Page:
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zur Startseite (ecotopia dance productions: Pressestimmen Fondazione Nazionale della Danza / Aterballetto - In Canto)

FONDAZIONE NAZIONALE DELLA DANZA / ATERBALLETTO

PRESSESTIMMEN

"... once again Mauro Bigonzetti has succeeded in hitting the target, and has added another pearl to the rich collection constructed in ten years at the head of Aterballetto… “InCanto” with a set and visual scenes by the painter Angelo Davoli… Davoli, at his first experience in a theatrical production, created, with the light design of the expert Carlo Cerri, the ideal environment for the complex evolution of the dancers (…).
Bigonzetti already has succeeded in bringing the dancers to a surprising degree of harmony, …contemporary baroque ... the dancers move in tight fitting costumes halfway between armour and spacesuits to the music of Handel, more appropriate for court dances than to marching armies. Warrior strength, folly, and love constantly make tangles of bodies explode in perfect synchronization.
The pas de deux of Vincenzo Capezzuto and Anne-Laure Seillan is siuperb ... This “InCanto” is really an enchantment. It will certainly remain among the most valuable works of the rich collection of Aterballetto ... "
Bruno Cancellieri – Il Resto del Carlino, 16 December 2007

“ Haendel’s “Rinaldo” and his other music fragments interspersed by the fascinating arrangements by Bruno Moretti are the poetic background music of this original creation by Mauro Bigonzetti, who takes free inspiration from the Orlando Furioso and creates a completely abstract ballet in which he shows the innermost soul of Ariosto's poem, namely the burning magma of madness and fear, of Eros and passion. The geometric precision and the physical dynamics are extreme. Though solos, duets, trios and group dances the excellent dancers of the Company (…) offer a visual echo of the knightly duels and the audacious enterprises (…). Angelo Davoli’s projections are very impressive (and Carlo Cerri’s light design is perfect). They are studded with stars and clouds, spaceships and strange cockpits equipped with antennas, which create an extraterrestrial universe where Paladins seem transformed into space creatures (...) anxiously running on the curved platform at the end of the stage to look elsewhere, for a possible way to escape from the finitude of existence. The final is fascinating (…) at times the dance becomes more frantic and has precise references to classic stylistic elements, at times it becomes more languid. Rarefied and dreamlike sequences evoke the troubles and elegance of the chivalric poem by Ariosto.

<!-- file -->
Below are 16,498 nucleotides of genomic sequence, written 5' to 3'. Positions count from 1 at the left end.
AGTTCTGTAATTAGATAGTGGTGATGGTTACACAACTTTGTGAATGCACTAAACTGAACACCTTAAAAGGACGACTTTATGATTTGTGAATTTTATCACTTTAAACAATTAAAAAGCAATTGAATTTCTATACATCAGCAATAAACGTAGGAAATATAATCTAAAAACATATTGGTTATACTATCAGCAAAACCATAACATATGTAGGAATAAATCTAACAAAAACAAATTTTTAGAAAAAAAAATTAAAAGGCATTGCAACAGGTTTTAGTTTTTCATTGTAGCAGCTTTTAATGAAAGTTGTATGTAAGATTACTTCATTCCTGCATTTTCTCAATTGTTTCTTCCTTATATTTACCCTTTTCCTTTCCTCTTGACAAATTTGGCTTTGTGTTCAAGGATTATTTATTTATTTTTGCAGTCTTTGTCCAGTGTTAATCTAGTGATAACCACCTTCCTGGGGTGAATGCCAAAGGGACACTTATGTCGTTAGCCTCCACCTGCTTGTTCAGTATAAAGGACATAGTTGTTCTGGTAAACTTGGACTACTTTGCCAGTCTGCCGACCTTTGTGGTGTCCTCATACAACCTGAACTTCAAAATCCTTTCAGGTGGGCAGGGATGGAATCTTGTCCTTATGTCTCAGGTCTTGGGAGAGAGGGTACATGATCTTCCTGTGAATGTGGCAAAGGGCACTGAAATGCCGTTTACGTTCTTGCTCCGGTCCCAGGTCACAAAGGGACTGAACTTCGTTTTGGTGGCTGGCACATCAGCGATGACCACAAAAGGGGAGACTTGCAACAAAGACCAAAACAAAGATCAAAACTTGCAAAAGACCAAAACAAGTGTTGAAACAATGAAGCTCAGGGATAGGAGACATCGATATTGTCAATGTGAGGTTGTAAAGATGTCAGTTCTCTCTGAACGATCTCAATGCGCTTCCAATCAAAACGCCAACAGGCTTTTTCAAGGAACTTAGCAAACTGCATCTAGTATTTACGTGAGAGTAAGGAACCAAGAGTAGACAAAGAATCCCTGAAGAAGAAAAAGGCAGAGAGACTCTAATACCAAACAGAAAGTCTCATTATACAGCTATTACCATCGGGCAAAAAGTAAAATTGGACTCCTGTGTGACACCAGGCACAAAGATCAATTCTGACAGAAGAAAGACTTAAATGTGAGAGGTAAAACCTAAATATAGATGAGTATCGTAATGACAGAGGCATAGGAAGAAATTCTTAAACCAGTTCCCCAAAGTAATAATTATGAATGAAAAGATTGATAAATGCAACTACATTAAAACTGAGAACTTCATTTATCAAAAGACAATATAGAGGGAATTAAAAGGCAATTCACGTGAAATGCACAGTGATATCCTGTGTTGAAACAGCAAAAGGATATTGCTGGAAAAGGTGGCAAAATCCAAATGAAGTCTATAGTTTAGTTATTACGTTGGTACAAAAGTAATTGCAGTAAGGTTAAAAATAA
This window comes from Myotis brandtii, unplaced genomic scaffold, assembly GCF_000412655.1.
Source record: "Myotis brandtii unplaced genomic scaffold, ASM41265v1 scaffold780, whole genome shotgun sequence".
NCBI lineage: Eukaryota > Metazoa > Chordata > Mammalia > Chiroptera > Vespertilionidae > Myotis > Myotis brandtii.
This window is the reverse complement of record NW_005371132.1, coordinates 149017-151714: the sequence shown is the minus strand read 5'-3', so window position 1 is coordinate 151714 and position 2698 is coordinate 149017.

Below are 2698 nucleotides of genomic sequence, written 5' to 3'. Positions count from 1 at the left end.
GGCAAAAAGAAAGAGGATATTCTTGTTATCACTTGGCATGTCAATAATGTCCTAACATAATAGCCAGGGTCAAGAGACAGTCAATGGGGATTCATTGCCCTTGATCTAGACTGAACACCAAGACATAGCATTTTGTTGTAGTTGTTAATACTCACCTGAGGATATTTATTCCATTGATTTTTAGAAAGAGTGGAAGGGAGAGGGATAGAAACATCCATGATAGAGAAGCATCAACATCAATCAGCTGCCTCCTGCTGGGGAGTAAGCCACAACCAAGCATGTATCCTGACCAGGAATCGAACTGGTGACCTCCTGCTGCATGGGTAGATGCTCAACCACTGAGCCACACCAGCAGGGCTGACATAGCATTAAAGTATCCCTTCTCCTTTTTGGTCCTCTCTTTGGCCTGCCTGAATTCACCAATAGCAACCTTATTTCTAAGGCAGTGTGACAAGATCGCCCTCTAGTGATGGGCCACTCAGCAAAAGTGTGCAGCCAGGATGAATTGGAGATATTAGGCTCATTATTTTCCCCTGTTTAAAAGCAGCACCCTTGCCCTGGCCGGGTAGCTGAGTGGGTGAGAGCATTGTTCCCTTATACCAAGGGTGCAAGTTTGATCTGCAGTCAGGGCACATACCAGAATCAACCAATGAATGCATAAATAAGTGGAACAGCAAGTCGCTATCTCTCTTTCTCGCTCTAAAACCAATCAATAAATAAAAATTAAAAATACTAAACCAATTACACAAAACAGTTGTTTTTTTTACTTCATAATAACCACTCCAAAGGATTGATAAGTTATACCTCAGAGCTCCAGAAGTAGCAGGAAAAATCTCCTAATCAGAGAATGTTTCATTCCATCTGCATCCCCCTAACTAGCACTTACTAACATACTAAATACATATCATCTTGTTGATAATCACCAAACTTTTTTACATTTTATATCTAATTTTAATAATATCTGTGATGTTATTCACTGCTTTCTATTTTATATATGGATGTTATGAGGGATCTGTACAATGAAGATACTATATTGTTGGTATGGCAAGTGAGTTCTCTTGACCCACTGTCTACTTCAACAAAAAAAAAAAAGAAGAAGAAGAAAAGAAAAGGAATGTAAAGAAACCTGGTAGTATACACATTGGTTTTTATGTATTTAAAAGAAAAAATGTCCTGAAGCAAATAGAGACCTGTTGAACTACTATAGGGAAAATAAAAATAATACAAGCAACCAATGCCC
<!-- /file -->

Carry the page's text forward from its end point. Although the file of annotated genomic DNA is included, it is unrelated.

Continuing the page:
Paola Bruna- Il Gazzettino, 10 April 2009

“…visual artist Angelo Davoli’s poetic set up projects starry skies and clouds chasing each other in immense blue spaces and delimits the background with a curved wall that the dancers try to climb or slide from… But rather than focusing on the athletic movements, Bigonzetti is interested in the madness and the conflicts that menace human destiny. Set to Haendel’s music, congenial to Bigonzetti, the choreographer unravels a sequence of solos and duets in which he expresses his genius. (…). The Company, as usual, follows him brilliantly and proves its verve in a bizarre and amusing group dance that frames the entire ballet.”
Silvia Poletti – Danza&Danza, January/February 2008

“the virtual space that comes towards us, thanks to Angelo Davoli’s appropriate projections, is studded with romantic stars and capricious cirrus just like the intrigues of the restless Angelica, but it is mostly populated by mysterious, technological spacecrafts and cockpits with antennas. And so the 18 paladins that hurl themselves on the platform at the back of the stage to look more closely at the sky that is yet unnamed and reveal the need to discover a different place, the moon or the netherworld, besides the contingent infinitude…. Bigonzetti cuts and sews his ballet with his usual geometric skill, alternating ensembles, solos, pas de deux, trios or quartets, as when the hero, brandishing a rod, repudiates two rivals clutching a single ballerina…”
Marinella Guatterini – Il Sole 24 ore, 23 November 2008

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